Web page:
Mine All Mine moves into Phase Two, depicting the savage and repeated “key learnings” this game heaps on you with a quickness. Minecraft is possessed of so many truths, both inherent and user-defined, that people engage with it in very personal ways. Occasionally, engaging with it means being murdered in the dark.
Our webmaster set up a multiplayer server for the game (because setting up servers for things is something he does as a form of amusement), and the shift between the solitary, homesteading-type experience and shaping a word as a distributed electronic pantheon is marked. It happened to be in the middle of the virtual night when I logged in for the first time, and in the distance I could see light but not the source of that light. As I got closer, I could see that it was the light of torches, a hundred or more, illuminating a pair of castles - one of which wore a kind of floating, stone halo. I’d learn later that this was Scott‘s house, and the other one was Mike’s, though the second one was easy because there was a sign out front which read “Welcome to Mike’s House.”
In the end, I suspect my contributions will largely be the work of my Adam Complex: signs posted hither and yon, the name of this or that monument etched in. Geological notes on natural formations. Cryptic warnings for the unwary. Also, maybe a note on the etymology of “dumbbell.” You know? I gotta keep it ‘hood.
As I shifted the pointer o’er-top the icon for King’s Bounty: Crossworlds, I realized that I was smiling.
I do smile, on occasion, but I will generally make you work for it. People in general (and my wife in particular) tend to assume that I’m angry at something, quite probably them, because my default facial posture is indistinguishable from a frown. There’s also the problem where if I do find something deeply funny, the laughing part of my brain seizes up while analytical tendrils spin the idea this way and that in an attempt to know why. It is complicated, but the smile was there nonetheless. I noticed it because it felt like there was something on my face.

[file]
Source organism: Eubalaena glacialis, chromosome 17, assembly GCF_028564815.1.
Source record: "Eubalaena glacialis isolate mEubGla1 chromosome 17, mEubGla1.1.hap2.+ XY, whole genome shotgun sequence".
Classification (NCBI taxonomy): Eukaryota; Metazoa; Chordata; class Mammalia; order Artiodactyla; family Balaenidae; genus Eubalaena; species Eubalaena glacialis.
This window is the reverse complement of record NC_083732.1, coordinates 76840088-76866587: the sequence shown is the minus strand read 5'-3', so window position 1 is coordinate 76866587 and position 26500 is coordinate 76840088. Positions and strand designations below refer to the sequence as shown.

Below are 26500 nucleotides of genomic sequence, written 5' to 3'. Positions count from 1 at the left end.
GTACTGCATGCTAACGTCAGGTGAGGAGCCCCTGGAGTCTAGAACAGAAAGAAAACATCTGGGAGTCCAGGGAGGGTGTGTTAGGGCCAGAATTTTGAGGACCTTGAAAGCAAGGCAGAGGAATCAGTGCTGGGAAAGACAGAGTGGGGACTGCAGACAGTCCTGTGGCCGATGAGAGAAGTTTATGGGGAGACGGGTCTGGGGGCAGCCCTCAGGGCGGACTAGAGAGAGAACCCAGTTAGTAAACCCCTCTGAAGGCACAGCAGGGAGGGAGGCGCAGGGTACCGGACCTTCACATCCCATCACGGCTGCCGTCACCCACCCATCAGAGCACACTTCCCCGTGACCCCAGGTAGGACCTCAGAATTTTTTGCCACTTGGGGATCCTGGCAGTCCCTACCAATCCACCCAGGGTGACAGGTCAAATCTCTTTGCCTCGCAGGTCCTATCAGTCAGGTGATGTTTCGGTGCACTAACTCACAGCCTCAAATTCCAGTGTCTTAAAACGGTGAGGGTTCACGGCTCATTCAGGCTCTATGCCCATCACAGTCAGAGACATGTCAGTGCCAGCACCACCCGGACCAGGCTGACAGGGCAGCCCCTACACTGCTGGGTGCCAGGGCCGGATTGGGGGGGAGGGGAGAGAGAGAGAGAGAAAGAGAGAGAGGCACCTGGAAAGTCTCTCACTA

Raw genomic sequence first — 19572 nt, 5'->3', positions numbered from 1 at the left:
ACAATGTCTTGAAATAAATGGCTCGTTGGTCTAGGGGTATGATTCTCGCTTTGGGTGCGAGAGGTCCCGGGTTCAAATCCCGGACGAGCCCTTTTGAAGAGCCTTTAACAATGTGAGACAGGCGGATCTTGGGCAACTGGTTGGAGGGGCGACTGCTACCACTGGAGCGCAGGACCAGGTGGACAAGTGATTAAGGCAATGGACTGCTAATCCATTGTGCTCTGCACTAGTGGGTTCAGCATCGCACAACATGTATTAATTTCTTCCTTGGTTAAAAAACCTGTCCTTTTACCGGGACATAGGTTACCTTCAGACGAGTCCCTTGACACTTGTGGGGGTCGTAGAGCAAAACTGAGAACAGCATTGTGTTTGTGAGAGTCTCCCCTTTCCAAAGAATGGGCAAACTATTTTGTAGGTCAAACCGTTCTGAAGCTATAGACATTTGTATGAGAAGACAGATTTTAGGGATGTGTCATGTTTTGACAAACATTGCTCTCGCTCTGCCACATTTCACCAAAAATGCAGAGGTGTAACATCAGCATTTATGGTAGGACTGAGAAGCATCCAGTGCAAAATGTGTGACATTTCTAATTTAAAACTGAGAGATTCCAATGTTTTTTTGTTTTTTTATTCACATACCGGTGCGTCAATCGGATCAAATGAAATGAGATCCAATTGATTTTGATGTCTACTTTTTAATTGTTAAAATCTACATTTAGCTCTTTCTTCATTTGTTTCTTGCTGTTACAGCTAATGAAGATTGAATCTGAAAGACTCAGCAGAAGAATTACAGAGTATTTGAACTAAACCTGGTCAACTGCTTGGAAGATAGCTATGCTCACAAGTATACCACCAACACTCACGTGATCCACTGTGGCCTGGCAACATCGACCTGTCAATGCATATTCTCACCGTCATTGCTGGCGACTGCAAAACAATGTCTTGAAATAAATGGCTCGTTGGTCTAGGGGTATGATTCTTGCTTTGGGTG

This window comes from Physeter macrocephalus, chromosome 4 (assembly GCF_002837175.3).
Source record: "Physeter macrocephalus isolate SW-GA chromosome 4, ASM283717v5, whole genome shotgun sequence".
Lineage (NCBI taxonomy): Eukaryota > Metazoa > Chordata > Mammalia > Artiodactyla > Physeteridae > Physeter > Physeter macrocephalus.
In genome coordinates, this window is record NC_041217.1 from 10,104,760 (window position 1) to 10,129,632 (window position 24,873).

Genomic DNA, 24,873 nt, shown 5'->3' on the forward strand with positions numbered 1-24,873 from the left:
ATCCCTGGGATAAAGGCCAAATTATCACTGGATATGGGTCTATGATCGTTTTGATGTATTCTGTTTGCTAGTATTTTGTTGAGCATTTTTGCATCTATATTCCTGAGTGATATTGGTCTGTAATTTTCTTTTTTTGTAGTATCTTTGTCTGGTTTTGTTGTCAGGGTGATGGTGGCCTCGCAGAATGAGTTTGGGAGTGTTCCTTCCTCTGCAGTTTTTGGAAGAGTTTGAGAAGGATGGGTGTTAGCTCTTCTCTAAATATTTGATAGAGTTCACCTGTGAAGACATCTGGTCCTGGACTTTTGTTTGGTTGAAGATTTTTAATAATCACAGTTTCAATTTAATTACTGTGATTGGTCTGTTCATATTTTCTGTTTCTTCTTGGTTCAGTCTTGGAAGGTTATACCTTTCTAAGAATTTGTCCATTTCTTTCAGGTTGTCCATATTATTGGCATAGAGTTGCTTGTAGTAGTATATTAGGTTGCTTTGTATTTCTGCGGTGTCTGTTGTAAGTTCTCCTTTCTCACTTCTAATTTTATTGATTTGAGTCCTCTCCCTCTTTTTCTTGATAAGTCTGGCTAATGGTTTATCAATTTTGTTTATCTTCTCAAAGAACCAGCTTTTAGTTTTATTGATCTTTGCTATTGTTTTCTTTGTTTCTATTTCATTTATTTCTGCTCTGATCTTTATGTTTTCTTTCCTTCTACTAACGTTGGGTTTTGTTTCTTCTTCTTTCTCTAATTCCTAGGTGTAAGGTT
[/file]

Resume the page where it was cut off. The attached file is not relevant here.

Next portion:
Via some methodology I am not entirely certain of, I received a working code for a review copy of Civilization V. I have played it enough to know that it is a game of clean lines and flawless ratios unbounded by the smooth corners of the world it simulates. It’s perfect and deathless and it isn’t going anywhere, ready the very moment I summon it to enclose me in its pure structures. It’s the maximized centerfold archetype when what I’m after is filthy, anonymous, alleyway rutting. That’s King’s Bounty.
You guys can use that on the box, if you want.